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Top Overseas Press Club Award To Gannett News Service Reporter

April 20, 1988

NEW YORK (AP) _ A Gannett News Service reporter won the top prize in the annual Overseas Press Club Awards for coverage of the AIDS crisis.

Margaret Ellen Hale was awarded the Hal Boyle Award for daily newspaper or wire service reporting for her story, ″AIDS: A Killer Stalks the Globe.″ The award is named for the famed World War II correspondent for The Associated Press.

Other Overseas Press Club Awards announced Tuesday were for coverage of the Middle East, South Africa and Haiti. CBS News was the biggest winner, taking away three prizes.

The prizes, announced prior to the club’s annual awards dinner, each carry a $1,000 honorarium.

The other awards:

-The Bob Considine Award for best foreign news interpretation: The Wall Street Journal (Karen Elliott House, Youssef Ibrahim, Philip Rezvin, Barbara Rosewicz, James Paul Sterba and Lee Lescaze) for ″Islam on the Move.″

-The Robert Capa Gold Medal for best photographic coverage from abroad requiring exceptional courage and enterprise: Janet Knott, The Boston Globe, for ″Democracy: What Price?″

-The Olivier Rebbot Award for best photographic reporting from abroad for magazines and books: Sebastiao Salgado, The New York Times Magazine, for ″An Epic Struggle for Gold.″

-Best photographic reporting from abroad in newspapers or wire services: Gary Porter, The Milwaukee Journal, for ″Empty Cradles: The Global Tragedy of Child Mortality.″

-The Ben Grauer Award for best radio spot news from abroad: CBS Radio News (Allen Pizzey, Richard Wagner, Dan Raviv and Doug Tennell) for Persian Gulf coverage.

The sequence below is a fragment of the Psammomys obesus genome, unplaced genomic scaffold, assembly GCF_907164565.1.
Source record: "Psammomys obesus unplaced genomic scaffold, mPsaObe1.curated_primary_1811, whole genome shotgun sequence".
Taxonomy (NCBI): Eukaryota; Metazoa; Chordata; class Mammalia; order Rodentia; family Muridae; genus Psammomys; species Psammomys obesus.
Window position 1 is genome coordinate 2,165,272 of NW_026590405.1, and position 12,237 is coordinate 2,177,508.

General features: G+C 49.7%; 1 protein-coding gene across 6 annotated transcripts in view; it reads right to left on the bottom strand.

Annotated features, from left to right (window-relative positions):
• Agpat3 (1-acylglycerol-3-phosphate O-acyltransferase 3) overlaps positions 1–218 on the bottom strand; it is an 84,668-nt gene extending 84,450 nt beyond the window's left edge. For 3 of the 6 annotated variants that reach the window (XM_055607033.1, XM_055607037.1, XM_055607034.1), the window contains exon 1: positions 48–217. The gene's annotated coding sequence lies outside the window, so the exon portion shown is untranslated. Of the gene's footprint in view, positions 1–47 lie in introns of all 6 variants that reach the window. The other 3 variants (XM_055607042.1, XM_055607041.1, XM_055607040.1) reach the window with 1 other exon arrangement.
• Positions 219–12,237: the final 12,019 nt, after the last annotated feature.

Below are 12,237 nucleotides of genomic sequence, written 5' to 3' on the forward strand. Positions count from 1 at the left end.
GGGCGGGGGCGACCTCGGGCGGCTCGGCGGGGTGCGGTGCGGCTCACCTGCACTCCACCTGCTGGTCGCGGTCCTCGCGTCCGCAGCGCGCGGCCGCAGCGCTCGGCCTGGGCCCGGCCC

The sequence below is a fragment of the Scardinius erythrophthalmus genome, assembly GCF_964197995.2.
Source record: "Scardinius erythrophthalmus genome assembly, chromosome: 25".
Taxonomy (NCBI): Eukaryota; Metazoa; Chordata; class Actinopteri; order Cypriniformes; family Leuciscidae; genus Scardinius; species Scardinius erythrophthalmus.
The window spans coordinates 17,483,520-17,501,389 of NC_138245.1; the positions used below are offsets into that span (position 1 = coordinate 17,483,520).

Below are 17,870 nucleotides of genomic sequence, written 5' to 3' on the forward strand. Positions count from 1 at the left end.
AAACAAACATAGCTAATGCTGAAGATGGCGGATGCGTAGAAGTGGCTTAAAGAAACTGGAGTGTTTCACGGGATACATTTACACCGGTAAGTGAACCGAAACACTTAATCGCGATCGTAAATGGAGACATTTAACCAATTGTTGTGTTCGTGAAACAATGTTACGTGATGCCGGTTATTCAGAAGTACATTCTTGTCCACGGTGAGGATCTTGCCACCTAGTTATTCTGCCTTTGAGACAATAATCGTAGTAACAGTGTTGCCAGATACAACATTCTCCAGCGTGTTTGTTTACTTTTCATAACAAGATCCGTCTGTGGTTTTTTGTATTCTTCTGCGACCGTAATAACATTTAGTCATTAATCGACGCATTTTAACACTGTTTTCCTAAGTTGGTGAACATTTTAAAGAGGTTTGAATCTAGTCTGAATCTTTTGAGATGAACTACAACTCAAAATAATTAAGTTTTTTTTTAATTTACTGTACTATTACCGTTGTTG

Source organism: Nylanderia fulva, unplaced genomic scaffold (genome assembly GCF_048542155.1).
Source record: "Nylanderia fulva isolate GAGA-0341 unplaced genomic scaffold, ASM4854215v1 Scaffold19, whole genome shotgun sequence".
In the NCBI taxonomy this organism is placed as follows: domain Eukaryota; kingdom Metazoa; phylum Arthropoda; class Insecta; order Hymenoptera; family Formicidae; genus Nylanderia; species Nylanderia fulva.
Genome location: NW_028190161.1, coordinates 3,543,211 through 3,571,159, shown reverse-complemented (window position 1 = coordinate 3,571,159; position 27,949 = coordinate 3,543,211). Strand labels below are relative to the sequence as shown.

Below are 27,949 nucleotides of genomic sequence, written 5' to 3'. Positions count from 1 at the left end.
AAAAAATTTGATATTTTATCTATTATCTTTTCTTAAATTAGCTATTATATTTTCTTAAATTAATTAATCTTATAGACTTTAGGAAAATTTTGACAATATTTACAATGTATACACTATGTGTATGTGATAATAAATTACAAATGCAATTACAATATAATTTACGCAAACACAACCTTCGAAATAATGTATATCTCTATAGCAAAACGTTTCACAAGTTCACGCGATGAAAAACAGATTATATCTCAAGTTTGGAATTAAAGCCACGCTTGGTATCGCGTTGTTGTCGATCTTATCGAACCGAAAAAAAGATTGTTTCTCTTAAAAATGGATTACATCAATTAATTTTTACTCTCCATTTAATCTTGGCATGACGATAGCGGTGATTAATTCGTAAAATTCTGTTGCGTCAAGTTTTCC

-The Lowell Thomas Award for best radio interpretation or documentary on foreign affairs: CBS News (Dan Raviv, Allen Pizzey and Doug Tennell) for ″Newsmark: Patroling the Gulf.″

-Best television spot news reporting from abroad: NBC Nightly News with Tom Brokaw (Brian Ross, Ira Silverman and William Wheatley Jr.) for Ross’ international drug investigations.

-The Edward R. Murrow Award for best television interpretation or documentary on foreign affairs: Brian Ellis and Walter Cronkite, CBS News for ″CBS Reports: Children of Apartheid.″

-The Ed Cunningham Award for best magazine reporting from abroad: David Zucchino, The Philadelphia Inquirer, for ″Smothering the Flames of Black Revolution.″

-The Hallie and Whit Burnett Award for best general magazine article on foreign affairs: Time Magazine (Strobe Talbott, James O. Jackson, John Kohan, Ken Olsen, Thomas A. Sancton and Walter Isaacson) for ″Gorbachev’s Revolution.″

-Best cartoon of foreign affairs: Herbert Block, The Washington Post, for assorted cartoons.

-The Morton Frank Award for best business or economic reporting from abroad in magazines: Business Week (Larry Armstrong, Barbara Buell, Michael Berger, Amy Borrus, Neil Gross, Steven Dryden, William Holstein, William Glasgall and Robert Dowling) for ″Japan: Remaking a Nation.″

-Best business or economic reporting from abroad for newspapers or wire services: James Allen Flanery, Omaha World-Herald, for ″World Agriculture: Growing Pains.″

-The Cornelius Ryan Award for best book on foreign affairs: Raymond Bonner, Times Books, for ″Waltzing With a Dictator: The Marcoses and the Making of American Policy.″

-The Madeline Dane Ross Award for the foreign correspondent showing a concern for the human condition: Joseph Albright, Marcia Kunstel and Rick McKay of Cox Newspapers for ″Stolen Childhood.″

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